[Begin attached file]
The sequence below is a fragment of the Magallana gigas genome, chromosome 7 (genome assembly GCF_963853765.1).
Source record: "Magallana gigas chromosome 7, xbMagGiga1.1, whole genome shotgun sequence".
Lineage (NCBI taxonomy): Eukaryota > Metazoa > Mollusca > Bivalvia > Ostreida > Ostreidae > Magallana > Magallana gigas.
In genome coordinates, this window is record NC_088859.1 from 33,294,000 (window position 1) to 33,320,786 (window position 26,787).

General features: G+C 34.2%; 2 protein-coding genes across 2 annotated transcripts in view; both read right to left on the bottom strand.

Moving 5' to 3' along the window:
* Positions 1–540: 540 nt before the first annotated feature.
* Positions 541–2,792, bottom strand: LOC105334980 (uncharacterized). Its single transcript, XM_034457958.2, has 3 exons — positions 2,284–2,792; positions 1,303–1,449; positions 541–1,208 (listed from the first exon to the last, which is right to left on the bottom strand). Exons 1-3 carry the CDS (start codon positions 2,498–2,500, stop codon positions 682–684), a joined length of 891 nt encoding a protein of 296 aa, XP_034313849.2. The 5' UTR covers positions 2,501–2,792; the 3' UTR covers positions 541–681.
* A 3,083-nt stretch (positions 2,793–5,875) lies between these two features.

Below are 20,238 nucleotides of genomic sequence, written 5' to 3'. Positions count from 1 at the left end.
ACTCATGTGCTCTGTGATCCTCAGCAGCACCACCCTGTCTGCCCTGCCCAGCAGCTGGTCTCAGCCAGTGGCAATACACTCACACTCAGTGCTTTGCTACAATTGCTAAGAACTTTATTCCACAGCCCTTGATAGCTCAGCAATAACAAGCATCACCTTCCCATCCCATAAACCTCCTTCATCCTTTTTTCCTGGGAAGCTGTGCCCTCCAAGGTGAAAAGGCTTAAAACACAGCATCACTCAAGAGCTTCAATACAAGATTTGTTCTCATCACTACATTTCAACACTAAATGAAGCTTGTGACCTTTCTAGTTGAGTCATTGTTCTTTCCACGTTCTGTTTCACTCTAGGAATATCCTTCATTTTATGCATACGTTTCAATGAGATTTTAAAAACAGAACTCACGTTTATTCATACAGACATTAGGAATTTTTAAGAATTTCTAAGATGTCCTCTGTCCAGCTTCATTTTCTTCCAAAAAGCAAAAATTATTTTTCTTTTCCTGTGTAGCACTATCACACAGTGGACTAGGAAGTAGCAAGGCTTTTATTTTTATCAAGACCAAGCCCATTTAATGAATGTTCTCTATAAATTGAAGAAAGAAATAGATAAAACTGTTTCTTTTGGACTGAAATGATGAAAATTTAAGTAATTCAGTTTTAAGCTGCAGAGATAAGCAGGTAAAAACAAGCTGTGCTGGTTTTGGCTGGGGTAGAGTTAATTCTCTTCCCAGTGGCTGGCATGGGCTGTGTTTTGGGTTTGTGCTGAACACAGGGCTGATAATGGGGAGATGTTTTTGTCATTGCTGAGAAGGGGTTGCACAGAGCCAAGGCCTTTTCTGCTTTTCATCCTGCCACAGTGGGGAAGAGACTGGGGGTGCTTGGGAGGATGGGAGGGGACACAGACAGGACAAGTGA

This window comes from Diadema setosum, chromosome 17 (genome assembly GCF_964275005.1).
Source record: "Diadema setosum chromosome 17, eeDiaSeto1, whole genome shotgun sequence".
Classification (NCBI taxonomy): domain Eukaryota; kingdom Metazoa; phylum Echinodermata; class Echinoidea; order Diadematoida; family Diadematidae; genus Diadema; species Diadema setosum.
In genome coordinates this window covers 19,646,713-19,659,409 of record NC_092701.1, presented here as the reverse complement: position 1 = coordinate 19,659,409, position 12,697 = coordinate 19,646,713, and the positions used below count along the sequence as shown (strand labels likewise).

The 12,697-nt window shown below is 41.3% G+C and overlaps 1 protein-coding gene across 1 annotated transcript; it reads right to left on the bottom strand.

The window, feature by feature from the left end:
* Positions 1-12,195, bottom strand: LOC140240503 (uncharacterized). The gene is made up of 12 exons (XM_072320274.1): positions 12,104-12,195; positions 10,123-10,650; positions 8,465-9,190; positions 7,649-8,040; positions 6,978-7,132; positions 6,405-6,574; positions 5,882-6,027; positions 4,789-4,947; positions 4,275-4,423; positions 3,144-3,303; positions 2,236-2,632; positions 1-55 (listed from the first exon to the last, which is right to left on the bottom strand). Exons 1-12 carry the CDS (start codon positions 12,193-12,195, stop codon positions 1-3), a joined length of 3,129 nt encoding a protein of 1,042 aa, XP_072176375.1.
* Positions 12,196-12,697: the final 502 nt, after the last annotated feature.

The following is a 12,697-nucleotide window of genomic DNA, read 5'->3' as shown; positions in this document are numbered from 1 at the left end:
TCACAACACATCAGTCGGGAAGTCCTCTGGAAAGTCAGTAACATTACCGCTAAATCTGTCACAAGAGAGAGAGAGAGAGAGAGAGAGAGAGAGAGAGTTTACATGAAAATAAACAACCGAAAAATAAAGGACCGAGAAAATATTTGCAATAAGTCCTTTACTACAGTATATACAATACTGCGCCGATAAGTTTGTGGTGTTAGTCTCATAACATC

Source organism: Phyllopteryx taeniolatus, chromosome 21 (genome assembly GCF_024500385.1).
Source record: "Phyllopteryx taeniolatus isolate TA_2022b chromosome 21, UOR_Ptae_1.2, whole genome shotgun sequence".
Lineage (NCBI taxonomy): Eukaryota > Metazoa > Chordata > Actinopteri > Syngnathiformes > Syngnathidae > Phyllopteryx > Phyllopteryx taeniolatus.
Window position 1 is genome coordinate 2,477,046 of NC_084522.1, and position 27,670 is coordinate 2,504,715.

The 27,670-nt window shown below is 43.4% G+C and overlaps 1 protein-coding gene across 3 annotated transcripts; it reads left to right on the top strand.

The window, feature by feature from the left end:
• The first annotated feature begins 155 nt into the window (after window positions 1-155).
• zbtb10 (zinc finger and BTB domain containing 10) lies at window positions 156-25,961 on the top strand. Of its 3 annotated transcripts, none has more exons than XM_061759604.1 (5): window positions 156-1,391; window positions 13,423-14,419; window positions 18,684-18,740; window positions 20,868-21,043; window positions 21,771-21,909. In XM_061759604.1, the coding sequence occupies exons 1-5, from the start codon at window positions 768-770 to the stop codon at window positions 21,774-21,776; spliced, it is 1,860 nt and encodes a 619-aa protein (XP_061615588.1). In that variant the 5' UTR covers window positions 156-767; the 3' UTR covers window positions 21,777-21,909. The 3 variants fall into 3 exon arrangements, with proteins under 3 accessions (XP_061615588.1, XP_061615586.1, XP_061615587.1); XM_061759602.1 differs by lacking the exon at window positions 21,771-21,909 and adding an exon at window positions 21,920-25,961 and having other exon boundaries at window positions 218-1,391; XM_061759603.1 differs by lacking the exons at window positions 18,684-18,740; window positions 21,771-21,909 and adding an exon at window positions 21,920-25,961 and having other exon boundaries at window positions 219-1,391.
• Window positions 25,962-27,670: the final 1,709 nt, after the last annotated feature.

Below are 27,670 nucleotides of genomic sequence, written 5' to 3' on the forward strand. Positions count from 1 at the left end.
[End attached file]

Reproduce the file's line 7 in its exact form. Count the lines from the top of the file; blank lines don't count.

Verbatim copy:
* Positions 1–540: 540 nt before the first annotated feature.